Boeing faces another setback as the resumption of 737 MAX jet deliveries to China encounters new delays following the recent Alaska Airlines incident. Sources revealed to the Wall Street Journal that China Southern Airlines, slated to receive Boeing aircraft this month, is now planning additional safety inspections. This decision comes despite the ordered planes being a different model from the MAX 9, whose door exploded mid-flight. The duration of these supplementary inspections is unknown, adding uncertainty to delivery timelines that had already been frozen by Beijing for years following the two fatal incidents involving the 737 MAX 8. So far, the Chinese aviation regulatory authority has not commented on the Alaska Airlines incident.

Safety Checks Extended to Fleets The Chinese aviation regulatory authority has instructed the country’s airlines to conduct precautionary safety inspections on their Boeing 737 MAX fleets. Boeing, China Southern, and the Civil Aviation Administration of China have not provided comments on the matter. The resumption of 737 MAX jet deliveries is a crucial step for Boeing to revive its business in China, as this market is expected to represent one-fifth of global aircraft deliveries in the next two decades.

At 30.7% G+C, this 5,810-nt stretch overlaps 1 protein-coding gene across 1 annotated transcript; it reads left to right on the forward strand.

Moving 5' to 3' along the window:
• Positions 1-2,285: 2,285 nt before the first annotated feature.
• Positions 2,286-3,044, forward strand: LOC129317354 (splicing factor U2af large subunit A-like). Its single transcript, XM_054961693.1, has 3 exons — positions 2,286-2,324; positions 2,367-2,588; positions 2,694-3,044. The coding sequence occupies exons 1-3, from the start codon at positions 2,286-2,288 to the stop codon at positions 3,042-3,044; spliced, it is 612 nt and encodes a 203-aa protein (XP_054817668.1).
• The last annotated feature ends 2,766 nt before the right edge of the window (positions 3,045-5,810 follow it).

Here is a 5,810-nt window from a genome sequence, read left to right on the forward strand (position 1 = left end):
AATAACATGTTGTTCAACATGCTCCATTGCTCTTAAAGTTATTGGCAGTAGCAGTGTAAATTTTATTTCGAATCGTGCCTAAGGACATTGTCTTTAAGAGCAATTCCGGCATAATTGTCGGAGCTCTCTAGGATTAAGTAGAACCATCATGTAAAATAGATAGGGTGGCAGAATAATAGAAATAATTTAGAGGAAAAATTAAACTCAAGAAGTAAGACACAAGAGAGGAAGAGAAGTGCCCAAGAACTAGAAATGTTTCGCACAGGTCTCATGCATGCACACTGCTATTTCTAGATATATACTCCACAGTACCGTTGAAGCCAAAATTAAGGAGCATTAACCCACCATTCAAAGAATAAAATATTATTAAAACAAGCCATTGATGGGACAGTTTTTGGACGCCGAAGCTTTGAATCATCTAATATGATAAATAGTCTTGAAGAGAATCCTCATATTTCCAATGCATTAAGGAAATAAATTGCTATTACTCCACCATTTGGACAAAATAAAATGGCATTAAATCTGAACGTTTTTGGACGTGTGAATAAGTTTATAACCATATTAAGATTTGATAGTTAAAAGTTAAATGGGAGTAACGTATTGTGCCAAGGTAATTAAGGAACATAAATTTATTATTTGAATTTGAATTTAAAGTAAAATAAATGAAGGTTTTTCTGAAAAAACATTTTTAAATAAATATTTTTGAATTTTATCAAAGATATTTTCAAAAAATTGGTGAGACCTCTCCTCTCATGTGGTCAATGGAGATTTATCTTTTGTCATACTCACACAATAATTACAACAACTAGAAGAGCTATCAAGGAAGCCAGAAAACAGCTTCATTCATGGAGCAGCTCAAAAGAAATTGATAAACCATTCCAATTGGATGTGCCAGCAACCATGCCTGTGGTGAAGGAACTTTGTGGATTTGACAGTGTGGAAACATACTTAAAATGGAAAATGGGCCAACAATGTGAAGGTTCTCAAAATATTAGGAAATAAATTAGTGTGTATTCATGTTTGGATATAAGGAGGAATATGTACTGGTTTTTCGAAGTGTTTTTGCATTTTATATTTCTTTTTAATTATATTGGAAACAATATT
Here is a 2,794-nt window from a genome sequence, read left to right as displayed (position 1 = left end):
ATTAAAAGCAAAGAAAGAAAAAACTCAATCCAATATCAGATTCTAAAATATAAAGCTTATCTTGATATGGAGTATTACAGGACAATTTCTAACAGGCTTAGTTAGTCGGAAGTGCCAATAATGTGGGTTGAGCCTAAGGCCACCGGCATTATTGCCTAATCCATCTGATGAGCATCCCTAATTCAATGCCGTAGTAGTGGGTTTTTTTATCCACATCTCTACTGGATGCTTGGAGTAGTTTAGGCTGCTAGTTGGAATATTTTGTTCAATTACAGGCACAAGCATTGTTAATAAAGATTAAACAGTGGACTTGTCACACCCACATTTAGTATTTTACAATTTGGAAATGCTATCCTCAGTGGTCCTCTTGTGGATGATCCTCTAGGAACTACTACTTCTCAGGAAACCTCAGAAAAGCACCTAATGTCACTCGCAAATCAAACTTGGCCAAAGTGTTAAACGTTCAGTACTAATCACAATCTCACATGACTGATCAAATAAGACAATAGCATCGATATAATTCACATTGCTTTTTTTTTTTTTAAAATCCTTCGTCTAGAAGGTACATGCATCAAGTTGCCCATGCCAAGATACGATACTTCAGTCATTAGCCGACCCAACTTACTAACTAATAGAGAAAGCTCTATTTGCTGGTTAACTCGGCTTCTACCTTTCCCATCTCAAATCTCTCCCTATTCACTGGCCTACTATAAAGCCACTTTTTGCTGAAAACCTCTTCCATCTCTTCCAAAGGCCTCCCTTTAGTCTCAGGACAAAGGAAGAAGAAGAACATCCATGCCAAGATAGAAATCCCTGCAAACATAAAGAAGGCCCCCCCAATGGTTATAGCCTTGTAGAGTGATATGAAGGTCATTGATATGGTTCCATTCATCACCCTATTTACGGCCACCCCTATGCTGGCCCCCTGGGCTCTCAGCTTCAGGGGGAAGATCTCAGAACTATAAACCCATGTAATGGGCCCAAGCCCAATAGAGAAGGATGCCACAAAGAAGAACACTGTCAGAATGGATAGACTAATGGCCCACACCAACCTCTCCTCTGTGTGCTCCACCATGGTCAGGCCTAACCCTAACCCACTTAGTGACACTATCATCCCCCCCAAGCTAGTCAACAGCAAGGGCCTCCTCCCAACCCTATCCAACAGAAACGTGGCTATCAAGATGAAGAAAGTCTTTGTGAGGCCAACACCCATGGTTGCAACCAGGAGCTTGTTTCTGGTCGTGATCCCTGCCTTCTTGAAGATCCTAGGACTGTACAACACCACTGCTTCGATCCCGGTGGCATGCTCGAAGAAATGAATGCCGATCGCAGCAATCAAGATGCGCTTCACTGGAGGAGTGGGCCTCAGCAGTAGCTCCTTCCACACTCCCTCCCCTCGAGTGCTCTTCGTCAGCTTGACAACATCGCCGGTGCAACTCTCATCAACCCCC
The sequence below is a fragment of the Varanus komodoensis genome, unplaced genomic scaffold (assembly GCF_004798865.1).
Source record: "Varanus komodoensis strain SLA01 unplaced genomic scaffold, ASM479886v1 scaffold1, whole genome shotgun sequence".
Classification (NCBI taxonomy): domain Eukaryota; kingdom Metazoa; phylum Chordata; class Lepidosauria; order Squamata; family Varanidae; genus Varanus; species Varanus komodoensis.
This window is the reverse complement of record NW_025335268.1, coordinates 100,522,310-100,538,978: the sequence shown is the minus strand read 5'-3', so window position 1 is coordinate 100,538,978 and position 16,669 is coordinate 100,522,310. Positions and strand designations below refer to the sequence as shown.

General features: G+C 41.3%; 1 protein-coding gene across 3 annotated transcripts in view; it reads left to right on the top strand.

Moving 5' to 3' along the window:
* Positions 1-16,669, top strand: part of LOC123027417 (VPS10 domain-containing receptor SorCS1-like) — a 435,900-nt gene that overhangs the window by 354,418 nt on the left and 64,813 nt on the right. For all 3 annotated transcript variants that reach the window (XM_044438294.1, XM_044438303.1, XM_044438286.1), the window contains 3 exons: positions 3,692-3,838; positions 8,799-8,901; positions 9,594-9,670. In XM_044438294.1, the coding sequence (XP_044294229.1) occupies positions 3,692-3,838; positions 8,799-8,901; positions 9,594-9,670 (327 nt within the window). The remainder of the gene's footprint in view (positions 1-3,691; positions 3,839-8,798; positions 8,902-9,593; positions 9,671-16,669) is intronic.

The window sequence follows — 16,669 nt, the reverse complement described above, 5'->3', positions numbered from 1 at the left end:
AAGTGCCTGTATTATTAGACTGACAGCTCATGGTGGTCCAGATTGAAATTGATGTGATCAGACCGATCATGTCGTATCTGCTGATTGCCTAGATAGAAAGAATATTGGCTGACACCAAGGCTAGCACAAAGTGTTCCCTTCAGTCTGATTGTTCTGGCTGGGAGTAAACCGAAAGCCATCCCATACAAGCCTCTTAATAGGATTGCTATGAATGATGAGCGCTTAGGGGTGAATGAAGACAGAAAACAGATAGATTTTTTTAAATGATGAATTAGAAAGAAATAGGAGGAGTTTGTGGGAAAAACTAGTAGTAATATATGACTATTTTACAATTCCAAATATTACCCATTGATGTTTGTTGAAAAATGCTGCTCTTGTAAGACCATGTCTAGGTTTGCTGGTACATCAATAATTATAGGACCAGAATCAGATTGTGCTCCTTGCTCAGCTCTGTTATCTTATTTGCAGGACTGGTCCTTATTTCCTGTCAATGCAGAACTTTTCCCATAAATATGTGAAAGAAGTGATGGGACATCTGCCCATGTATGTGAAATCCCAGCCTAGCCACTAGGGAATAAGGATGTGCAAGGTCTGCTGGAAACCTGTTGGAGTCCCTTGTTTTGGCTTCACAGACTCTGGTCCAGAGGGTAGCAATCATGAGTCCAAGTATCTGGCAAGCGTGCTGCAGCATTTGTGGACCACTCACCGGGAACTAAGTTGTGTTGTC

Impact of U.S.-China Relations The delay marks yet another setback for Boeing in China, following years of challenges due to the turbulent relations between the United States and China, which inevitably impacted businesses in both countries. Bilateral relations had seen a semblance of stability after the meeting between President Biden and Chinese leader Xi Jinping in November, although they remain delicate after the outcome of the Taiwan elections.

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